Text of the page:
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Autism

By Zoe Blignaut
by

Zoe Blignaut

on 16 January 2013

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Transcript of Autism

Autism Introduction Autism Spectrum Disorder, (ASD) is a range of complex neurodevelopment disorders but is also categorized as a genetic disorder. This type of autism is the most severe form; there are however milder forms known as Asperger Syndrome, Childhood Disintegrative Disorder and Pervasive Developmental Disorder. To break the definition of autism down completely, it is basically a disorder which makes you have an acceptance of fantasy rather than reality, and, severe deficits in social interaction and communication and by abnormal behavior patterns, such as the repetition of specific movements or a tendency to focus on certain objects. If you have ever encountered a person with autism - especially children - you may find they cling to one specific person. This is a result of their behavioral patterns. As well, ASD varies significantly in character, severity and age. It occurs in all ethnic and economic groups, affecting people of all ages. Signs & Symptoms Children and people with ASD may fail to respond to their names and when talked to or adressed, often avoid eye contact with other people. They have difficulty interpreting and understanding what others are thinking or feeling because they can’t comprehend social gestures, such as tone of voice and facial expressions. An example of this is when they will not watch other people’s faces for clues about appropriate behavior to a situation or towards that person. Continuing on, many children with ASD will engage in repetitive movements such as rocking, twirling or self-abusive such as biting or head-banging. Sometimes this can be a side affect as of the disorder, and other times it may be because there is no other way of explaining how they feel to anyone. Also, they tend to start speaking later than other "normal" children and may refer to themselves by name instead of “I” or “me.” For example, people with ASD might say, "Sarah is hungry", instead of "I am hungry". When they are young, autistic kids don’t know how to play with other children. They often will walk alone and keep to themself. In other words, ASD people are very independent and isolated. When a person has autism, the symptoms can be very dominant. They stand out and may be noticed easily. The hallmark trait for most autistic's, is impaired social interaction. As early as infancy, a baby with ASD may be unresponsive to people or focus only on a certain object for long periods of time. In the beginning stages, the child may appear to develop normally, but gradually then become withdrawn and extremely independent. Signs, Sypmtoms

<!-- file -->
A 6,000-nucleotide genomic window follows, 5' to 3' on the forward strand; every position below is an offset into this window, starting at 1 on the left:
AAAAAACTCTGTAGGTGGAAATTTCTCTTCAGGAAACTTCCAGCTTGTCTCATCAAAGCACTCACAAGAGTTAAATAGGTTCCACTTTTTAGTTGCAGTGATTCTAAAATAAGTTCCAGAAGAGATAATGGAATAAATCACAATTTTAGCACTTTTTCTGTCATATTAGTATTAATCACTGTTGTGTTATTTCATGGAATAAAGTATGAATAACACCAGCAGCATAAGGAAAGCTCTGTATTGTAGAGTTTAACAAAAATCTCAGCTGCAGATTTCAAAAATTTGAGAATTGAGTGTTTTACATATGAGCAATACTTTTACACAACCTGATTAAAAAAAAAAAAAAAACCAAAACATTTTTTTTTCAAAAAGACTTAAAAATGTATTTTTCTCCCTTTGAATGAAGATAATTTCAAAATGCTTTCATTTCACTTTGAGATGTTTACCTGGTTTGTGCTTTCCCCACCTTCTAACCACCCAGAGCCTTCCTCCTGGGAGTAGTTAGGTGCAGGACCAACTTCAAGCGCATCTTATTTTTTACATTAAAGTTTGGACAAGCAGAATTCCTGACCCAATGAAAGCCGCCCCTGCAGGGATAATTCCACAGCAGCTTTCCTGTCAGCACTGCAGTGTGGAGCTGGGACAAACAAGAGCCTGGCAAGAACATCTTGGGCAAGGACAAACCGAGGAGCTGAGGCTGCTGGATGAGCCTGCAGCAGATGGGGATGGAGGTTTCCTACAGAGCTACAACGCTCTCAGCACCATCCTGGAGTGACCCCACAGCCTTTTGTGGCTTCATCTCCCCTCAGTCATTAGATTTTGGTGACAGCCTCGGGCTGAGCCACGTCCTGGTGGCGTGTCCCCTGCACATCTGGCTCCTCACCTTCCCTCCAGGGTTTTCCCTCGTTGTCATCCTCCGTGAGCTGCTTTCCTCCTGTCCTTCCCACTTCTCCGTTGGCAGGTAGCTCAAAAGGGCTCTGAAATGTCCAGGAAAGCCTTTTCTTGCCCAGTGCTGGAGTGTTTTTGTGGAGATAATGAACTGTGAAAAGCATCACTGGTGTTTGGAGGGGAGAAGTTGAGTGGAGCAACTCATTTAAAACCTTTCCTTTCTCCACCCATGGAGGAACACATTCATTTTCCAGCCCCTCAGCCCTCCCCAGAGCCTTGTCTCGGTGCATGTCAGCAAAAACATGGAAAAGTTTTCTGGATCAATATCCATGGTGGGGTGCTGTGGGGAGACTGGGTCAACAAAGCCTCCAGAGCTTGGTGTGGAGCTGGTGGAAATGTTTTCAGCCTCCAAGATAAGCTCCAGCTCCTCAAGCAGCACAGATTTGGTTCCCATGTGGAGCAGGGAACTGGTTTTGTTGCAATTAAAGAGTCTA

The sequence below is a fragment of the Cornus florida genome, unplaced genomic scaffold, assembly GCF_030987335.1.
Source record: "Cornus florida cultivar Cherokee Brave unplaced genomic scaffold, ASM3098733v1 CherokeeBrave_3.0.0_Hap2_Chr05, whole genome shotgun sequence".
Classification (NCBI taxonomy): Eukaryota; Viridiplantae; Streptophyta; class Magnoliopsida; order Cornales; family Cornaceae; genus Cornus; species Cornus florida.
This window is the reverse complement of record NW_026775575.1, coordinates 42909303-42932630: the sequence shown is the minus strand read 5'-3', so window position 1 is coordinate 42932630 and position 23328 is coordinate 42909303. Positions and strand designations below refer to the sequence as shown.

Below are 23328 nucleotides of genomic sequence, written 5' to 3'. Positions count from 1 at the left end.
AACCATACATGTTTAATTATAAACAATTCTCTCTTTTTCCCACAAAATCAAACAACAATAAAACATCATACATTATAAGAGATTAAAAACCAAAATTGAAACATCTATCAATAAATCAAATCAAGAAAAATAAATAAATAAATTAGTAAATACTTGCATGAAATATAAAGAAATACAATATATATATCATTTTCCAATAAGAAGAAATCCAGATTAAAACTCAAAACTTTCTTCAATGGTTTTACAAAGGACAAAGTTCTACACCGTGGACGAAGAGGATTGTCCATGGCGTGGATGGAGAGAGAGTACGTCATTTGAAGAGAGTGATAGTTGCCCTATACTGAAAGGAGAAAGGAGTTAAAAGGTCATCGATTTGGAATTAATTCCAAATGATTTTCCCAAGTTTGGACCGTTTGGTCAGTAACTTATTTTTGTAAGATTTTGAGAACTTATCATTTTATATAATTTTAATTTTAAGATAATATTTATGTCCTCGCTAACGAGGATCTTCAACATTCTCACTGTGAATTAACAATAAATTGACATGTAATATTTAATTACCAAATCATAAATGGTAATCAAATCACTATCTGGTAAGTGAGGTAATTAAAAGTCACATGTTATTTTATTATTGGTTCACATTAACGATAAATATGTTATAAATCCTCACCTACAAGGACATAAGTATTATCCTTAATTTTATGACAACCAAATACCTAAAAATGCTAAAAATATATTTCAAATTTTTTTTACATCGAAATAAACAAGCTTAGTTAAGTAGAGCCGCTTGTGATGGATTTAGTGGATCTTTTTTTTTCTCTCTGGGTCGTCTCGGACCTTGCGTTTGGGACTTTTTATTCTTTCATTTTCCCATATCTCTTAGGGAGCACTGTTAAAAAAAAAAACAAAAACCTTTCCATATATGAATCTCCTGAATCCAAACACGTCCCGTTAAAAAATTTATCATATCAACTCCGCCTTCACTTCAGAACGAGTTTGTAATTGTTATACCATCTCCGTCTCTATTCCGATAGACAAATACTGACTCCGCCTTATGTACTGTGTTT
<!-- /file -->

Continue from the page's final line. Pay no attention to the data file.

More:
& Effects Signs & Effects Continued... Mode of Inheritance There are many causes of autism, and because there are a lot it makes it harder for scientists and researchers to identify just one cause of it. This disease branches out into many aspects which means studying view in close detail. Most likely, ASD is the cause of both genetics and environment. Researchers have identified a number of genes associated with the disorder; these include different regions of chromosome 7 & 15. Studies of people with ASD have found irregularities in several regions of the brain and can also be due to severe brain damage when young. As well, learnings suggest that people with ASD have abnormal levels of serotonin or other neurotransmitters in the brain. These abnormalities suggest that autism could result from the disruption of normal brain development in early stages caused by defects in genes that control brain growth and that regulate how brain cells communicate with each other. Pictures Video Clip Mode of Inheritance - Pedigree The studies of twin and families strongly suggest that some people have a genetic predisposition (more likely) to autism. Identical twin research show that if one twin is affected there is up to a 90 percent chance the other twin will be affected. In families with one child with ASD, the risk of having a second child with the disorder is approximately 5 percent (a 1 in 20 chance). In some cases, parents and other relatives of a child with ASD show mild impairments in social and communicative skills or engage in repetitive behaviors. Evidence also shows that some emotional disorders, such as a strong bipolar disorder, occur more frequently in the families of people with ASD. Treatments There is no cure for Autism, but therapies and behavioral interventions are designed to help with specific symptoms and can bring about substantial improvement. The ideal treatment plan coordinated therapies and interventions that meet the specific needs of individual people. No two autistic people are alike so doctors and scientists need to take careful care when diagnosing and finding specific cures for each case. There are however educational & behavioral therapies. Therapists use highly structured and intensive skill-oriented training sessions to help children develop better social and language skills. Also, doctors may prescribe medications for treatment of specific autism-related symptoms, such as anxiety, depression or obsessive-compulsive disorder. As well, antipsychotic medications are used to treat severe behavioral problems.
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